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* Order cuts output at one of China's biggest coal power plants
* Brewery and paper mill also affected
* Move is 'unprecedented' for the city - official (Updating with detail, comment throughout)
BEIJING, Dec 20 (Reuters) - A major city in China's Shandong province has ordered seven coal-fired power plants, including one of the nation's largest, to cut output by nearly two-thirds to curtail hazardous smog that has blanketed the north of the country.
In a notice reviewed by Reuters, the environmental regulator of Zoucheng city in Shandong, a province known for both its farming and industrial facilities, ordered at least 30 companies to either cut output by 60 percent or shut completely starting last Friday.
The cuts include one of China's largest coal-fired power plants with an installed capacity of 4.5 gigawatts owned by Huadian Power International.
The city's move offered a glimpse into the magnitude of factory shutdowns across northern China as the world's second-largest economy scrambles to deal with heavy smog that has engulfed the country's north for a fourth day.
More than two dozen cities have issued their highest possible pollution alerts, shutting schools, curbing traffic and closing airports.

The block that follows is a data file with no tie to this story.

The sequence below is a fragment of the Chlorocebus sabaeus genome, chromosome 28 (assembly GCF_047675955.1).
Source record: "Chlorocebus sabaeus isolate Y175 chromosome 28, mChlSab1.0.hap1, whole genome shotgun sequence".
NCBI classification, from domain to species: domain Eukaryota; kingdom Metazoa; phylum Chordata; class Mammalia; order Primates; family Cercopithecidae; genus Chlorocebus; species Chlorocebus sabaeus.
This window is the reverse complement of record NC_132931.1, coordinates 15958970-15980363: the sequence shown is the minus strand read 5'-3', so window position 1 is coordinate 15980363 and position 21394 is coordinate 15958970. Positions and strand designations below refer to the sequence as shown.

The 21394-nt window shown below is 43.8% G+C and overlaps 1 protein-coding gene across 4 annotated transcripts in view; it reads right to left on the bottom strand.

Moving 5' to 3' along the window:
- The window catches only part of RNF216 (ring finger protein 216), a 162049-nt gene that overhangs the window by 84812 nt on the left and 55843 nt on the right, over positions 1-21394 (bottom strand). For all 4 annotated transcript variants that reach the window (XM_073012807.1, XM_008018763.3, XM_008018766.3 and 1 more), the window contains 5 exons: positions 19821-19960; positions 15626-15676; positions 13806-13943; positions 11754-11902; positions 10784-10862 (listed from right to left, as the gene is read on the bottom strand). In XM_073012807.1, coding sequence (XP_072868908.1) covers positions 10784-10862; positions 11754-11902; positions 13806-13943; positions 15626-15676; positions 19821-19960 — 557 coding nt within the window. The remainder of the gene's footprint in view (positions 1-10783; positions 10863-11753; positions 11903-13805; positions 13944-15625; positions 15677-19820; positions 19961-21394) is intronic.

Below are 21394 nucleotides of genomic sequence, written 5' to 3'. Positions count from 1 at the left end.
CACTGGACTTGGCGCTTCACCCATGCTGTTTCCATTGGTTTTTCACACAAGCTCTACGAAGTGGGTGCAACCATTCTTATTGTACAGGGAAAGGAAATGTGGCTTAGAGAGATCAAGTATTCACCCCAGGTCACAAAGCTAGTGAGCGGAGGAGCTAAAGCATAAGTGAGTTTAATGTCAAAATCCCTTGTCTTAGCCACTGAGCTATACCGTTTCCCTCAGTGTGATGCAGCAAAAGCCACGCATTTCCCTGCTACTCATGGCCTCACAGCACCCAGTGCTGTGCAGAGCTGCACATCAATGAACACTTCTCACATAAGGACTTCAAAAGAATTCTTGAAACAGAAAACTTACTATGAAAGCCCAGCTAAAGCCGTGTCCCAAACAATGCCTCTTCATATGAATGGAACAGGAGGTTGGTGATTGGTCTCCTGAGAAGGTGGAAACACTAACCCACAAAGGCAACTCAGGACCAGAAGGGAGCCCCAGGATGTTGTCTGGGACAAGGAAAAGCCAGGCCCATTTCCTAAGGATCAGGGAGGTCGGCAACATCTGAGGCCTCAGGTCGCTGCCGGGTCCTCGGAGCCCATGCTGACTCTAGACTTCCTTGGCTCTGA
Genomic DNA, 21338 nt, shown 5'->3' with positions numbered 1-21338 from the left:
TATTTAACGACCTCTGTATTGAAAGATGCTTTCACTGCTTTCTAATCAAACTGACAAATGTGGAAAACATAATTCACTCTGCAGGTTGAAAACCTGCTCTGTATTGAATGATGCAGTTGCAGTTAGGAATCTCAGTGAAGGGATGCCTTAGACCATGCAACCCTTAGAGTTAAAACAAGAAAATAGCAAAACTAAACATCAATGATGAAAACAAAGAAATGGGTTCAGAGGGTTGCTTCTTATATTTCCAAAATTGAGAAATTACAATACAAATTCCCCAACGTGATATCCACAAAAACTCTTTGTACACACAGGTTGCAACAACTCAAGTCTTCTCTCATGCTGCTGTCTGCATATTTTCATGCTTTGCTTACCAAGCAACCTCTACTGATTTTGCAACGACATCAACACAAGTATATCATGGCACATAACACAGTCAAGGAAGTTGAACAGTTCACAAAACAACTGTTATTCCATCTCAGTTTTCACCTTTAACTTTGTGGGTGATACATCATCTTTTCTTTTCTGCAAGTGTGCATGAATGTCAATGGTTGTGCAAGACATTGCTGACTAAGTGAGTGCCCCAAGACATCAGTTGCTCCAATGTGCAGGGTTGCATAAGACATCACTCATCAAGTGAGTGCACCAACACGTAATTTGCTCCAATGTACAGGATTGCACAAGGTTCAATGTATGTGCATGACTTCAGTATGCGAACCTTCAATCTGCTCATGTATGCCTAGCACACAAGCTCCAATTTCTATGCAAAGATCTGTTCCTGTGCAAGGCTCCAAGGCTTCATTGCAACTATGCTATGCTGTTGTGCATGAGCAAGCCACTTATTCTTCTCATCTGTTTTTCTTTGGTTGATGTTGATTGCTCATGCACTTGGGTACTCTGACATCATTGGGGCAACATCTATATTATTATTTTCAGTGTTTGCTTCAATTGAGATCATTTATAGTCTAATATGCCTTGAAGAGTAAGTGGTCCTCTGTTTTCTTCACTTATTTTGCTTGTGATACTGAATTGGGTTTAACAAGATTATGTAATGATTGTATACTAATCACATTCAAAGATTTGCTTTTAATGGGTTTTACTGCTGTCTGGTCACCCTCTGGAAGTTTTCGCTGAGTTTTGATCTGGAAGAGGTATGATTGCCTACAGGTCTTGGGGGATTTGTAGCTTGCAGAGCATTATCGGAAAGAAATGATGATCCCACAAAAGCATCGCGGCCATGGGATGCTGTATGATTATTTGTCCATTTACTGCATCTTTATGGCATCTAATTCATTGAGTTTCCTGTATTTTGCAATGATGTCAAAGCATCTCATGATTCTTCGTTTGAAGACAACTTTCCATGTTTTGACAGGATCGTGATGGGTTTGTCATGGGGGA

For Zoucheng, the cuts are unprecedented, an official from the city's Environmental Protection Agency told Reuters.
"We are facing the worst scenario of pollution this year," the official said.
Factories owned by brewer Beijing Yanjing Brewery Co Ltd and paper company Shan Dong Sun Paper Industry were also ordered to curb output by 60 percent, according to the notice from the Agency.
The measures will last as long as the city's current level 2 smog alert is in effect, said the official.
The alert will end when the official air quality index (AQI) drops below 200 and improves for three consecutive days, an EPA document reviewed by Reuters showed. An AQI reading above 200 is considered hazardous to human health. On Tuesday, it was at 370.
Reporting by Meng Meng and Josephine Mason; Additional reporting by Muyu Xu; Writing by Josephine Mason; Editing by Kenneth Maxwell and Christian Schmollinger